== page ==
Europe's finest forest put at risk by road 'disaster'

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The Independent Online

One of Europe's last areas of unspoilt forest is facing an unprecedented threat from the construction of a road through some of Romania's most precious and diverse countryside.

Environmentalists have warned the route could prove catastrophic for endangered species of animals and plants living in the southern Carpathians.

"This road will be the beginning of the end," said Gabriel Paun, programme campaigner for Greenpeace. "It is a disaster."

The region through which the national road, Route 66a, is being built is some of the most pristine in Europe. Stretching for more than 100,000 hectares through the west of Romania near the Retezat and Domogled national parks, the forest is home to thousands of species of flora and fauna, including 1,200 plant species, as well as bears, wolves and golden eagles.

It is also the only forest in central, southern and western Europe to be considered truly unspoilt - or "intact" - meaning it is one of the world's most important landscapes.

The road, which is supposed to connect the towns of Petrosani and Baile Herculane, is the subject of fierce debate in Romania.

Personally endorsed by the Romanian President, Traian Basescu, its construction was given a kick-start this summer when he visited the area and declared he wanted it built, "and that was that".

His support has given him a fresh boost in popularity among the population in Petrosani, a depressed former mining town which has borne the brunt of economic restructuring. The Jiu Valley was the focus of the former Communist leader Nikolai Ceausescu's intensive industrial growth programme, but now the area lies forgotten.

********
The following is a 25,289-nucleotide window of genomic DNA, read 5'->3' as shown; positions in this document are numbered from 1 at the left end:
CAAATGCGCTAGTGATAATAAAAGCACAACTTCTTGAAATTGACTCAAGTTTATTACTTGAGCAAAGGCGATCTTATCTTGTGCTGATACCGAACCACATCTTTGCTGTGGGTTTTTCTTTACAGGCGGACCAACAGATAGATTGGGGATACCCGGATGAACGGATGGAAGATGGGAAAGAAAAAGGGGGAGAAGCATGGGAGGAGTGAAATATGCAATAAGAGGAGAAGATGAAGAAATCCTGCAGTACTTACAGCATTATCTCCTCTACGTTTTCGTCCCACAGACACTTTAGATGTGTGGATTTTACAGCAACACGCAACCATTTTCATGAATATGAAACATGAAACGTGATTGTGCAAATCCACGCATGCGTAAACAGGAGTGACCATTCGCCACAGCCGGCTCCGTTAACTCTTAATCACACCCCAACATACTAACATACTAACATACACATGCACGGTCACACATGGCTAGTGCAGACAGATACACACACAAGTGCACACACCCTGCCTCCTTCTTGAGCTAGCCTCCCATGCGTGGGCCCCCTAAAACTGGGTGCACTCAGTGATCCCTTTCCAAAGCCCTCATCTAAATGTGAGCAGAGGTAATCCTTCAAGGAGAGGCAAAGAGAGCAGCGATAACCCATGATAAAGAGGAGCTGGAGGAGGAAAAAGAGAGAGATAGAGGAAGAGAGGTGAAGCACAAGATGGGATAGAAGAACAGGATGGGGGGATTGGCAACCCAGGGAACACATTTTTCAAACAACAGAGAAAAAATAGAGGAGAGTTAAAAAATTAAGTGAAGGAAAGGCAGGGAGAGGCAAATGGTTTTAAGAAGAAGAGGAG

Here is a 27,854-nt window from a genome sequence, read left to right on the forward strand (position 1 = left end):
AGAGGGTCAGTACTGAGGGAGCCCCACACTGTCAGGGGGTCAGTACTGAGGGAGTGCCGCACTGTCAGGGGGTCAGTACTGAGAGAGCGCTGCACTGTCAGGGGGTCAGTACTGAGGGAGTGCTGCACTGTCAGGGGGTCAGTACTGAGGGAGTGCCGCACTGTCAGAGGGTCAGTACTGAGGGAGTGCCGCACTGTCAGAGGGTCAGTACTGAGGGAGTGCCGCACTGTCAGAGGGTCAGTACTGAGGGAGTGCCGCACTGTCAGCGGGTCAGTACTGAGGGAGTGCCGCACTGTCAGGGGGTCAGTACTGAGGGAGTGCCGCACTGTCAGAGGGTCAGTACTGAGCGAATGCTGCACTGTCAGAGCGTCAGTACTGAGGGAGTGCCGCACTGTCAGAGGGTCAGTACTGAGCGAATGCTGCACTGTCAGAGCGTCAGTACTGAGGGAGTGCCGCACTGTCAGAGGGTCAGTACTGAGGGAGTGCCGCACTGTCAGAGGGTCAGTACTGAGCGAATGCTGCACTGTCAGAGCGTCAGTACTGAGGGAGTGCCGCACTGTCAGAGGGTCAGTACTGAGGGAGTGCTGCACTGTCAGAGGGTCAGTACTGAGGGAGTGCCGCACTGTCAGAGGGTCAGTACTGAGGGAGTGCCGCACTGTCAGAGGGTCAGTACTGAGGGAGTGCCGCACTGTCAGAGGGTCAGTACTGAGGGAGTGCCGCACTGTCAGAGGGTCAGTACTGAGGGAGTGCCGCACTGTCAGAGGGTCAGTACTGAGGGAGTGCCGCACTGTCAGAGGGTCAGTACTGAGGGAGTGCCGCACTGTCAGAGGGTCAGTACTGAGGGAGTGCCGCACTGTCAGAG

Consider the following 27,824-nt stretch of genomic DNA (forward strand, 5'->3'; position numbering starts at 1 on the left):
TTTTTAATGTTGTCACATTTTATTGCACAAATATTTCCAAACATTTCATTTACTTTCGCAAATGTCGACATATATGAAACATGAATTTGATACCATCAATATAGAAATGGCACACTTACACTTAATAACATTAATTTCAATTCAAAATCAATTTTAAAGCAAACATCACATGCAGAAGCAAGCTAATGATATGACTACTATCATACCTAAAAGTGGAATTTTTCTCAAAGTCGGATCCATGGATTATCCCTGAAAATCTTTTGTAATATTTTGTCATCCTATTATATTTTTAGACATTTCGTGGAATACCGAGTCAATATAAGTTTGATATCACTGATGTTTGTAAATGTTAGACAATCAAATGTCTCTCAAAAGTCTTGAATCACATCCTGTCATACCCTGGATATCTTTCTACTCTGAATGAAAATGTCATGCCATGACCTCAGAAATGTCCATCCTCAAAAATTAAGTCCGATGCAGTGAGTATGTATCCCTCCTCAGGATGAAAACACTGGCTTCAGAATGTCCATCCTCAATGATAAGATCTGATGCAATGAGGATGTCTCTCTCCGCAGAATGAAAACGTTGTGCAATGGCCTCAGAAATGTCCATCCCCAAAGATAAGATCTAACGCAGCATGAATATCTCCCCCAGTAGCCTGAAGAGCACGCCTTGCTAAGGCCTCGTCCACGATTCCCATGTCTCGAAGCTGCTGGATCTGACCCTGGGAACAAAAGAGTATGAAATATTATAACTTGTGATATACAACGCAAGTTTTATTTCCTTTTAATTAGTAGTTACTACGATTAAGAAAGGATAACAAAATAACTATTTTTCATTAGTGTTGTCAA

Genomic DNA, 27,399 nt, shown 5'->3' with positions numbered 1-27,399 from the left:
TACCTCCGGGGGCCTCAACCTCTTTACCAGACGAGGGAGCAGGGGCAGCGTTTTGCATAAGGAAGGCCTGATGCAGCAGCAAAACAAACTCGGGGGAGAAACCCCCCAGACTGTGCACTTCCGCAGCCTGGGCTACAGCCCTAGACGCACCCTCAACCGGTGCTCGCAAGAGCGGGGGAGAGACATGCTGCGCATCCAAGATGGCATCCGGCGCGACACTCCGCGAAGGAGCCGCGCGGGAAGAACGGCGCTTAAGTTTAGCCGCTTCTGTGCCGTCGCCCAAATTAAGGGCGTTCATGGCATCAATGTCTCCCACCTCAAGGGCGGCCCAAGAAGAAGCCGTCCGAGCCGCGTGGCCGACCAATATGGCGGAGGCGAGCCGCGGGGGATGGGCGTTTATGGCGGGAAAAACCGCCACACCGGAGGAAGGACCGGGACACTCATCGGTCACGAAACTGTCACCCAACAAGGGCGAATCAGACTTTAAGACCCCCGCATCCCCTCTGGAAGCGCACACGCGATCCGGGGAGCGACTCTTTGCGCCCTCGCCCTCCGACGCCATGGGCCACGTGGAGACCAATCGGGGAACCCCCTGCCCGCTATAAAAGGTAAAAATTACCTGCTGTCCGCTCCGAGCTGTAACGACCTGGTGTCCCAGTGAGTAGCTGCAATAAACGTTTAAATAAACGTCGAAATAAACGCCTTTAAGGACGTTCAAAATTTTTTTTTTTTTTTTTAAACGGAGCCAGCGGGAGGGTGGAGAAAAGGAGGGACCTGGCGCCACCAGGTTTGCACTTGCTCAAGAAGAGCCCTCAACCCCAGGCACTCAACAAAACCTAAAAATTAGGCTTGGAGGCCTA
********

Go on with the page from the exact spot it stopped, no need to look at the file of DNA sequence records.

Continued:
Unemployment levels are soaring, and supporters of the road point out that not only will it bring more jobs, but the accessibility could make the region more attractive to investment.

But environmentalists say it is too high a price to pay. "The road will mean the loss of about 10,000 hectares of intact forest, much of which is virgin forest with significant populations of large mammals and geologically diversity," Mr Paun said. "There are so many areas of forest in Europe that are already fragmented and damaged but here it is different. There are bears, foxes, lynx, wolves living truly in the wild in undisturbed nature. There are beech trees and pine forests that have stood here for hundreds of years."

While the construction is already having a negative impact on the local environment, it is the long-term effects of the route that campaigners fear the most.

Luminita Tanasie, of WWF Romania, said she was afraid the area would be transformed into a target for the tourist industry. "With this kind of road comes other kinds of development, mass tourism for example," she said, emphasising the potential effect on local wildlife. "A busy road will halve the number of species in the area. There will be no corridor for wildlife in the area."

The controversy comes at a sensitive time for Romania as it prepares to enter the European Union in January. While there is pressure from Brussels to improve the country's infrastructure to bring it into line with existing members, Romania's ecosystem means it has a duty to preserve its environmental heritage.

A response from both the environment and transport ministries was requested but none has been issued.

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